Maybe it was then, to take his mind off wearing only a comforter, that he tried the okonomiyaki. He

was very hungry. He wolfed down two helpings, then a third. It was the first time he smiled.

“Hey,” said Ky. “It’s almost Christmas. You’d better save some room for turkey dinner.”

“What?” said the Stranger. “You’d better save some room for turkey dinner.”

The Stranger stopped eating. He stared at the food on his plate. Ky wanted to tell him she was just

kidding. She couldn’t believe he had taken it so seriously: She was going to say something, but then he

asked if he could phone his neighbour again. He still didn’t have any luck. But now he seemed real edgy.

Then the telephone answering machine in the office took a long message. It was a computer expert

phoning Tan, and he talked all in computerese, even though it was nighttime and two days before


The Stranger must have heard that voice coming from the dark side of the dome where the lights

flashed. Maybe that was what threw him. Or maybe it was when the VCR, which had been on Pause,

came back on by itself. Suddenly there were voices from up in the loft. Ky can’t remember what part of

the movie it was when it came back on. Maybe it was when the angel jumped off the top of the bridge to

save the life of the hero. Maybe it was a part like that with dramatic music and lots of shouting and

splashing. Maybe the Stranger didn’t know it was )ust a movie on TV. Who knows what he thought was

going on there? Maybe in his house there was no TV.

He got edgier and edgier. He started pacing. Then, suddenly, he remembered his neighbour, Lloydy


“You know Lloydy,” he said.

Nobody did. “Sure,” he said.

“Lloydy Rintoul.” He pointed first noith and then east and then north again as he tried to get his

bearings in this round house with its invisible walls.

“You don’t know Lloydy?” The Stranger, despite his size, suddenly looked like a little lost boy. But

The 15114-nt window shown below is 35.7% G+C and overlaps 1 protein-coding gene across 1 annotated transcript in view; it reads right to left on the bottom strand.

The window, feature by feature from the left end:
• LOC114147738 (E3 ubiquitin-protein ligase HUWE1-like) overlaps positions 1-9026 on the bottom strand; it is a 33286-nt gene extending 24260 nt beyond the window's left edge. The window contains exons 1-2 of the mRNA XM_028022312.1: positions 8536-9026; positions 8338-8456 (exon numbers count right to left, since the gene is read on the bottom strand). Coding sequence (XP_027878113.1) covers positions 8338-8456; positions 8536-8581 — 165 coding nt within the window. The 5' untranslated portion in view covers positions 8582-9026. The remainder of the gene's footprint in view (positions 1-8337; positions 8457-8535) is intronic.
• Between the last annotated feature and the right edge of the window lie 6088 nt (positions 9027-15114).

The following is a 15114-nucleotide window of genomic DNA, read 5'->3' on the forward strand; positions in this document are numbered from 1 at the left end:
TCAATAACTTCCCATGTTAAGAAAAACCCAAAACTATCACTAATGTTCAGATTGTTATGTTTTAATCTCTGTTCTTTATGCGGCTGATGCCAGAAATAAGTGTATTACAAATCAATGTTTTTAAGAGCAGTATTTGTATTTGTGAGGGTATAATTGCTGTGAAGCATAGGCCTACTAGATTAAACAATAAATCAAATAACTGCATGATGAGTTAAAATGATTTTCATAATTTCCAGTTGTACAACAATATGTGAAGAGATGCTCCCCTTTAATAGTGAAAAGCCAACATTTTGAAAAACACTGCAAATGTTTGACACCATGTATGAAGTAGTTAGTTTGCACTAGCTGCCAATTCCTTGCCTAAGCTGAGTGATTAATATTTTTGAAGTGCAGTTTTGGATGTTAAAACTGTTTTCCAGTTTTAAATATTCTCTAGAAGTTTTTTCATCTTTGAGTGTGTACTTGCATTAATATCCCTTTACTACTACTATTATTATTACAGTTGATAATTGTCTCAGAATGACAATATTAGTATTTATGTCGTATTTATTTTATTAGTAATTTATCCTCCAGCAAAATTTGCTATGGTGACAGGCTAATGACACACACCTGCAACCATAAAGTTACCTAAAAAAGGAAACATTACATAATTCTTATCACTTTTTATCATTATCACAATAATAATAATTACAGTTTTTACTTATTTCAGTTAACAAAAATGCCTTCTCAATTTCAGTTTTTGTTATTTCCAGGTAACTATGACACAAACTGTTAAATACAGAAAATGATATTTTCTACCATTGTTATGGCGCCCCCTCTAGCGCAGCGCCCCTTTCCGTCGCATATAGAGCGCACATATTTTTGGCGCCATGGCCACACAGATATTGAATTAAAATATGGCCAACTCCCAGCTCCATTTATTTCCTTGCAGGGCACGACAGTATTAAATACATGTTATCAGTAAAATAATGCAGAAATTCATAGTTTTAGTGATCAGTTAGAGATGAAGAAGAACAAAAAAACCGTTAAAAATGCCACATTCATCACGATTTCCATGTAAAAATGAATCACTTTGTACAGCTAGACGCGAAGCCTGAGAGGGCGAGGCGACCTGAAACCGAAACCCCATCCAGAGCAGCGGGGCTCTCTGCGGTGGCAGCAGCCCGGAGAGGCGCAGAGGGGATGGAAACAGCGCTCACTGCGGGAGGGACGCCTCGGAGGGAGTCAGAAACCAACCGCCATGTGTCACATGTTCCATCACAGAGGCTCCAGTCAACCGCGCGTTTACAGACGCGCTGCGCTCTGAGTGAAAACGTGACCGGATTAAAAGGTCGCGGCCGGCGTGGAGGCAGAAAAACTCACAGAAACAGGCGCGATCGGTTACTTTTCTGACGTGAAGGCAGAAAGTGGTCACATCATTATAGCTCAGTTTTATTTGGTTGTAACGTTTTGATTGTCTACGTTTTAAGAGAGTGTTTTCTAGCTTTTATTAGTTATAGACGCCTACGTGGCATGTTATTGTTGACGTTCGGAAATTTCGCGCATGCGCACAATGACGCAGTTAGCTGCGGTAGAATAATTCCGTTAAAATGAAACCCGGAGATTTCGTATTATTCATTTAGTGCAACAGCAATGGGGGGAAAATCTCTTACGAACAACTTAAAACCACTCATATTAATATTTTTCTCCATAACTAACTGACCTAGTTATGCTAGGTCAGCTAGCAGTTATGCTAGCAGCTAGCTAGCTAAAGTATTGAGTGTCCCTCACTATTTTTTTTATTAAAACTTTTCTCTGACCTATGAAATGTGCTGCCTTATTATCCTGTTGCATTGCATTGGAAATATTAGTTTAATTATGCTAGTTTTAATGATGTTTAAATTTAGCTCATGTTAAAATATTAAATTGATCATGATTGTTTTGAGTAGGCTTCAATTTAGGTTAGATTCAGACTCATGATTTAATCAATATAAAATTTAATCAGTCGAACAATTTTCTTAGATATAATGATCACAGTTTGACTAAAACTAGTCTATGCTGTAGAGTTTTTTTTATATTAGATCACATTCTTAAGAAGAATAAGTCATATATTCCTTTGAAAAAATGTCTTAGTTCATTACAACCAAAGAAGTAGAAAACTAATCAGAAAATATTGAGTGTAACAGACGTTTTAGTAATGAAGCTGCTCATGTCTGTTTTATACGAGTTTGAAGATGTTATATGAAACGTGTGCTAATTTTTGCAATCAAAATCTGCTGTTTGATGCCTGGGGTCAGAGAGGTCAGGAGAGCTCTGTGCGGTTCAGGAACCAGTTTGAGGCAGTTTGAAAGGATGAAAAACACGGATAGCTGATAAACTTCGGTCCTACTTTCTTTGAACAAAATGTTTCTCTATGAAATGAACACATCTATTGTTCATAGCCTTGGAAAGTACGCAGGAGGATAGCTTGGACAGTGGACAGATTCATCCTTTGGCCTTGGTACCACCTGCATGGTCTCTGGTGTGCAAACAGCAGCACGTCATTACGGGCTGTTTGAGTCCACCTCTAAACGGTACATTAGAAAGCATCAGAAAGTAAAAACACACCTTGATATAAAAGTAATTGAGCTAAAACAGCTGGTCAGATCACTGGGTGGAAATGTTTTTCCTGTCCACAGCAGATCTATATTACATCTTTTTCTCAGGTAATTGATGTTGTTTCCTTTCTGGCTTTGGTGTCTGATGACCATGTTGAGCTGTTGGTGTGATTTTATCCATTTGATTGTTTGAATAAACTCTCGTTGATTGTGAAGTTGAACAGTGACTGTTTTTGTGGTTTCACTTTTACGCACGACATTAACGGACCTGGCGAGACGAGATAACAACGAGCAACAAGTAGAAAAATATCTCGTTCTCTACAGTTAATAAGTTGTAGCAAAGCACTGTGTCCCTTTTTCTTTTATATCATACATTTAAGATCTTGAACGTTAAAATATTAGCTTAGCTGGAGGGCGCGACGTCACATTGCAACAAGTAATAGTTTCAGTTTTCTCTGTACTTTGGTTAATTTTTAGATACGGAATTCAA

then he shook his head and jumped to his feet.

“Lloydy, he’s got a tractor,” he said. “He’ll pull the truck out.” He started to leave. “I’ll just get him,

eh.” He forgot he didn’t have any clothes on. Tan led him back to his stool. Barbara told him she’d check

on the wash. Tan said they should maybe phone Lloydy first. But Lloydy didn’t have a phone, either. The

people Ky knows in the country all have phones and televisions. But there are people around Leopold

County who have lived there longer than anyone and lived poor, scraping out a living on the rocky soil

just like their forefathers and foremothers did.

Maybe the kids were looking at the Stranger strangely then, because sud- denly he got impatient. Ky

said that he looked like a wild bear in a downy comforter cornered by a pack of little people in red


“I’m gonna get Lloydy,” he said loudly. It sounded like a threat. It scared the Moris a bit, Barbara

decided to get him his clothes even though they were still damp.

And so the Stranger prepared to go. They didn’t try to stop him but they insisted that he borrow a

big yellow poncho because it was still raining hard.


Now that he had his clothes back on and his escape was imminent, the Stranger calmed down a bit.

“I’ll bring it back,” he said.

“I’m sure you will,” said Tan, as he helped him into the poncho.

Ky went and got him a flashlight, too. It was a silver pencil flashlight she had gotten for her

birthday. She had to show him how it worked.

“I’ll bring this back,” he said to her.

“Okay,” she said. “Thanks.”

And then he was gone. He slid on the driveway and ended up with a thud on his backside.

“He’ll have awful bruises in the morning,” said Barbara.

She called to him to come back. She told him she would call for help. He turned halfway down the

driveway and seemed to listen but his hearing wasn’t very good even up close, so who knows what he

thought she said. She did mention getting the police. Maybe he heard that. Whatever, he turned and ran

away, slipping and sliding all the way. Tan considered driving him, but the ice was too treacherous.

“What are the bets,” said Brad, “that we never see the stuff again?”

They never did. The Stranger never did return the poncho or the flashlight. In the morning the

family all went out to the road. There was no truck there. Somehow, in his drunken haze, the Stranger

must have found Lloydy Rintoul or somebody found him or his dad woke up and got the truck out. It was a


Ky tried to find Bernie Nystrom’s name in the phone book. There was no listing. The boy had never